Cocoa Press 3D Prints Chocolate Treats Into Fancy Shapes

We’ve seen a number of products aimed at 3D printing food, with none of them really sticking around because 3D-printed breakfast and dinner just sounds like a nasty dystopian future concept that’s a little too early for its time. You know what doesn’t sound too early for its time? 3D-printed chocolate. That’s why we have a feeling the Cocoa Press will fare just a bit better than other food-based 3D printers.

Yes, it’s a 3D printer for chocolate treats that you can use to fabricate sweet treats in all sorts of fancy shapes. Want chocolate that looks like a hand tool for your DIY projects? You can do that. How about an alien-shaped chocolate to celebrate your newfound ancient aliens obsession? You can indulge all you like. Basically, you can make a chocolate version of any 3D model file you can get your hands on.

The Cocoa Press looks like any regular 3D printer, with a barebones frame housing a print bed and an extruder hovering over the bed. Except, instead of squeezing melted plastic out of the extruder, it puts out a chocolate blend that hardens as soon as it’s layered on the bed, behaving much like the melted plastic in traditional 3D printers. According to the outfit, the extruder heats the chocolate to just below body temperature, which allows it to solidify in ambient temperature air as soon as it comes out.

Sadly, you can’t just dump in your favorite chocolate mixes and melt them for extrusion. Instead, the device uses chocolate “cores” that contain a blend of milk, dark chocolate, and palm oil, a formulation that, according to the outfit, works well for 3D printing. Don’t worry, you’re not locked to using their chocolate cores, as it can also work with your own mixes, provided you can produce a mix that doesn’t have air bubbles and can harden the same way upon extrusion. According to them, it’s going to be a bit of a challenge as they’ve had to experiment multiple times to find their formula, but it’s certainly possible, especially if you want to churn out chocolates in your signature recipe.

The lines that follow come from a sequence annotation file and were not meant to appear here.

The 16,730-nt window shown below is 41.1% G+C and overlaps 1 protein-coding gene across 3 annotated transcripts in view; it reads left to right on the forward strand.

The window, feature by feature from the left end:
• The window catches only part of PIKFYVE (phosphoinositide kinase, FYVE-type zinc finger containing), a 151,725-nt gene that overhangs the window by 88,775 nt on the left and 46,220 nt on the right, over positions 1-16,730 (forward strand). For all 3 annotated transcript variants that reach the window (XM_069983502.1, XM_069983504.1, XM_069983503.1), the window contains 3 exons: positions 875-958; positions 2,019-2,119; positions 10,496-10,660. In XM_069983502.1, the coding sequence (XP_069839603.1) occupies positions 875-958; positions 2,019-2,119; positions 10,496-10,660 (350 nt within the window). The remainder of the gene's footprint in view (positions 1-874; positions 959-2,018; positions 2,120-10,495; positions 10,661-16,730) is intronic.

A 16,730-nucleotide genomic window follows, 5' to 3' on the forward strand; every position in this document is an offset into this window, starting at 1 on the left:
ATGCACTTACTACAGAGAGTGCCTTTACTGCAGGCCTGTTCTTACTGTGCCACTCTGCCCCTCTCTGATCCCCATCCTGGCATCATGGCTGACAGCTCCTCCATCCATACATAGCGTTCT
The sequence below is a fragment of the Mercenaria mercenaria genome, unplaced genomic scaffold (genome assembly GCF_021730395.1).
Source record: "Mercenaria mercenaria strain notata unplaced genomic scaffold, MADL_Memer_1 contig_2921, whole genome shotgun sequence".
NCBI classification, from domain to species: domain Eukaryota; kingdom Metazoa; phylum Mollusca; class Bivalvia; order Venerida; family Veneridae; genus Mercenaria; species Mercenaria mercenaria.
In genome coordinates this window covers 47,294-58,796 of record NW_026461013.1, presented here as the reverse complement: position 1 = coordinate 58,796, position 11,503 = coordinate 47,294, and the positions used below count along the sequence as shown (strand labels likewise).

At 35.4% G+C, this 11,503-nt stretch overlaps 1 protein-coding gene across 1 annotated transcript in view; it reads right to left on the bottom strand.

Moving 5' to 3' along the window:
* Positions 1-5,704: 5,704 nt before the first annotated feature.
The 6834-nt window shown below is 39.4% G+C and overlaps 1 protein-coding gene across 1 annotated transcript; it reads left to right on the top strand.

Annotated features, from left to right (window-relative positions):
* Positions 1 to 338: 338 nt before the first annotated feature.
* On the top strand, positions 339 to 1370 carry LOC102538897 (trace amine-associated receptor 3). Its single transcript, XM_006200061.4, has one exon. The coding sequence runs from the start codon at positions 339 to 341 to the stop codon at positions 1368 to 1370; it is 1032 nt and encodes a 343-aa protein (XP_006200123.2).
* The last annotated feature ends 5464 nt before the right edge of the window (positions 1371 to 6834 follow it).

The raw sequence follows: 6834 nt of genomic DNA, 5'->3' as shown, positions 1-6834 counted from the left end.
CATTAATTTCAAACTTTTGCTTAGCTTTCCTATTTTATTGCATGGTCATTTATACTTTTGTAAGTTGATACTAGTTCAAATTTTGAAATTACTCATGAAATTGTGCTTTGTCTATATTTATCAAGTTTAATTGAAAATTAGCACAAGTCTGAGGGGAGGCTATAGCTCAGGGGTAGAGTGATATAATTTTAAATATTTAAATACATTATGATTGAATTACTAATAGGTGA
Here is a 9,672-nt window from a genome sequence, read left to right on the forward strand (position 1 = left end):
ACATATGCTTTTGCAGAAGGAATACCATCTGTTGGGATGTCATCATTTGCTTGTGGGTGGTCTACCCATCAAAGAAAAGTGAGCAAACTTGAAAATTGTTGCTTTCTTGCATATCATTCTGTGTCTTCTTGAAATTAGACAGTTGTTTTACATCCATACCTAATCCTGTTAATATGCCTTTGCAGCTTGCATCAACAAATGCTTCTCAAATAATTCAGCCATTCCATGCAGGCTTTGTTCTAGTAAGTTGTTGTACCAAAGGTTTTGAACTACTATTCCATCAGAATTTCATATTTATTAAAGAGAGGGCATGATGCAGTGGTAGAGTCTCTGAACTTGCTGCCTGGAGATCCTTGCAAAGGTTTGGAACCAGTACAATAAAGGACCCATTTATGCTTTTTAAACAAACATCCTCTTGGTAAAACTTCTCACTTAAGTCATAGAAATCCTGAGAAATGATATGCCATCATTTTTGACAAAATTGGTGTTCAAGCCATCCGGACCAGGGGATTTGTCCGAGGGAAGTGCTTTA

The Cocoa Press has a build volume of 5.5 x 6 x 6 inches, so you can produce a pretty sizeable piece of fancy-looking chocolate using this thing. Like regular 3D printing, though, it’s still not a fast process, with fabrications taking anywhere from five minutes (small simple designs) to two hours if you want to create something that maximizes that build volume. It comes with a touchscreen panel for control, while using standard STL and 3MF files, similar to traditional 3D printers.

If you like your chocolates with mix-ins such as nuts and rice crispies, the outfit claims you can add them during the build by simply pressing the pause button on the touchscreen panel and layering them in. Of course, they will likely affect how your fabrication turns out, so there will probably be some trial-and-error involved, so you don’t ruin the overall aesthetic.

The Cocoa Press is slated to retail in DIY kit form for $1,499 and a prebuilt package for $3,995. It’s slated to ship in the fall.

Check It Out

Related Posts